Home > CR Reviews
True Story Swear to God: This One Goes to 11
posted June 16, 2005
AiT/Planet Lar, 176 pages, $12.95
It's hard to review Tom Beland's continuing series of story about his relationship with Lily Garcia without sounding like you're reviewing the relationship. You know what I mean? Who am I to say that a guy should have placed his emphasis on point A when point B was honestly what was on his mind at the time? And who wants to in any way not give their approval to two seemingly nice people as they work together in order to find happiness? It's like being asked to give Santa Claus a serious job appraisal with a kidney punch if he falls short.
I think what's different between this book and the first is that it still should appeal to people who like this kind of thing, and still falls short of a must-read, only this time there are fewer allowances fans will have to make because they like the Tom and Lily so much. Beland has become a more and more effective cartoonist as the stories have continued -- he draws a bit like Keith Knight, yet with more of classic, less manic approach to setting and backgrounds. He's also funny, has a nice sense of structure within scenes, and when his powers of observation are on they're pretty astute. I can't imagine a better way to point out the running dysfunction of even the best newsroom than this volume's workplace issue of a photographer not being given explicit enough instructions by the reporter and the photographer half-assing the photo assignment as a result. Tom Beland's comics are pleasant company, and I imagine without really knowing for sure his stories have a lot of fans.
I did start to feel a little impatient when the book turned its attention to some slight sexual dysfunction between the couple. It's not the subject matter; it's the shift in tone. In fact, I very much like the story possibilities this incident suggests. Yet Beland fails to work that moment into the tapestry of the story as effectively as some of the quieter times the couple shares, the moments of trust and affection, and from him to her, near-adoration. It's like the story switched into a heavily rendered illustrative style for a few panels without comment before or after. There need to be more or it needs to go away. Such a scene raises expectations for an exploration of aspects of the couple's relationships that I would guess from their general absence either came easily enough for them not to be worth exploring, or Beland doesn't quite have a bead on just yet. Either way, it stops the story pretty solidly for a moment, and it has a hard time recovering.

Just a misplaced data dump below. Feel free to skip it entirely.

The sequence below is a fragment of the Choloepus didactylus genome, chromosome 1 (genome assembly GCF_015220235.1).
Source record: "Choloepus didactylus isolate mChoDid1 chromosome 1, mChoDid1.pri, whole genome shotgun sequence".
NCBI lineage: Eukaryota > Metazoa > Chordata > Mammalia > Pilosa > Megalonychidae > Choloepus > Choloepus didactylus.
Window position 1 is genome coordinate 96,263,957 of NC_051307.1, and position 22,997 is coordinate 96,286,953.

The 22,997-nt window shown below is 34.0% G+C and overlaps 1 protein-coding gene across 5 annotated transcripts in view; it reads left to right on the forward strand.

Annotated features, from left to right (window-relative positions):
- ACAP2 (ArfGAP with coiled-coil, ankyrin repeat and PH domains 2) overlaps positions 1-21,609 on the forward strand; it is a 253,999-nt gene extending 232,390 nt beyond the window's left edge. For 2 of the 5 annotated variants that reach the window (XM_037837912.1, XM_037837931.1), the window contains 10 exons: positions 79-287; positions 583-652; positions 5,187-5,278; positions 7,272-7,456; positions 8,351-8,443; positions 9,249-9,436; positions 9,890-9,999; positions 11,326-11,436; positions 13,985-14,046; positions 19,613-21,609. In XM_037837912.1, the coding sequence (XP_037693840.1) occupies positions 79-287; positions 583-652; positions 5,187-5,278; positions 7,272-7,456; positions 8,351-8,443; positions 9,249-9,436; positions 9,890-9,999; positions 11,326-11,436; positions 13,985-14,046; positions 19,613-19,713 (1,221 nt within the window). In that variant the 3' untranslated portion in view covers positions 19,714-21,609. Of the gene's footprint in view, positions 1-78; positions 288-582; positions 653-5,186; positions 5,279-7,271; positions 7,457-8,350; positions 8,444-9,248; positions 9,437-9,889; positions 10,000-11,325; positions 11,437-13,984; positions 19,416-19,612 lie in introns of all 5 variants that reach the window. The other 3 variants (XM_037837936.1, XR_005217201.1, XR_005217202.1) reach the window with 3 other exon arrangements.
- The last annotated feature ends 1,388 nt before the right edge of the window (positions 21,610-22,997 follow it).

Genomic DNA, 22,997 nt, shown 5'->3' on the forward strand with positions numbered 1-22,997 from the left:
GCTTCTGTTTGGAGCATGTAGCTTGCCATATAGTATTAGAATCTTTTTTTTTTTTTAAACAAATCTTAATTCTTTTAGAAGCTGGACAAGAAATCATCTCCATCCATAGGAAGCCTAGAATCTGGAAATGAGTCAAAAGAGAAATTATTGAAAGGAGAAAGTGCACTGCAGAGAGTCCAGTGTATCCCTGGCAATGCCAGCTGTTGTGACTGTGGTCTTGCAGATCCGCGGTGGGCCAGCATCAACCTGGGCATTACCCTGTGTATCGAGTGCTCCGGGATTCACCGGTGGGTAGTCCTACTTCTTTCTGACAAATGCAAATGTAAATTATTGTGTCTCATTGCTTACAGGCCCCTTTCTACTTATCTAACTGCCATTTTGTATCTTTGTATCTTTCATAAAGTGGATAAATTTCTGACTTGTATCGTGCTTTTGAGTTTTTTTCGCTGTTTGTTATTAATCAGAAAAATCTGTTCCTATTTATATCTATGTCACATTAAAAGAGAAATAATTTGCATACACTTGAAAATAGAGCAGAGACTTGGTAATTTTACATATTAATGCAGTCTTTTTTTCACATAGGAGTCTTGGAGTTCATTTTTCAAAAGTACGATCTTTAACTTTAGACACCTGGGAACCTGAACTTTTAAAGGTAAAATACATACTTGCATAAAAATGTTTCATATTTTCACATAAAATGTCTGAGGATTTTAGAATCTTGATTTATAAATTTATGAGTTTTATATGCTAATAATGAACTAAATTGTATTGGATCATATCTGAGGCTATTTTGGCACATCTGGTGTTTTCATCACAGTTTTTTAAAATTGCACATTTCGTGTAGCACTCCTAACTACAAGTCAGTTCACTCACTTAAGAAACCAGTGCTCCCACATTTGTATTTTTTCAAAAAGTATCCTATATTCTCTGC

The other question I have is that when you review a work of autobiography, it's hard to figure where the authorial point of view weighs in on things. Part of the way in which TSSTG
slips away from certain kinds of criticism is by being an accuate reflection of the way things happened, like it or lump it. I do wonder if there's some manipulation of the timeline going on here. The hurricane that kicks off the volume takes place in 1998, but I swear the football game that brings to a neat point this phase of the author's relationship with his brother is from 1997. I might be full of shit on that -- I always get confused trying to compare timelines. Still, it makes me wonder if other true stories have been moved around for dramatic effect, tweaked here and there, covering over perhaps even more meaningful anecdotes that don't quite fit a narrative arc. If this is the best way to tell the story instead of the most truthful way to tell the story, Beland opens himself up to a lot more second-guessing.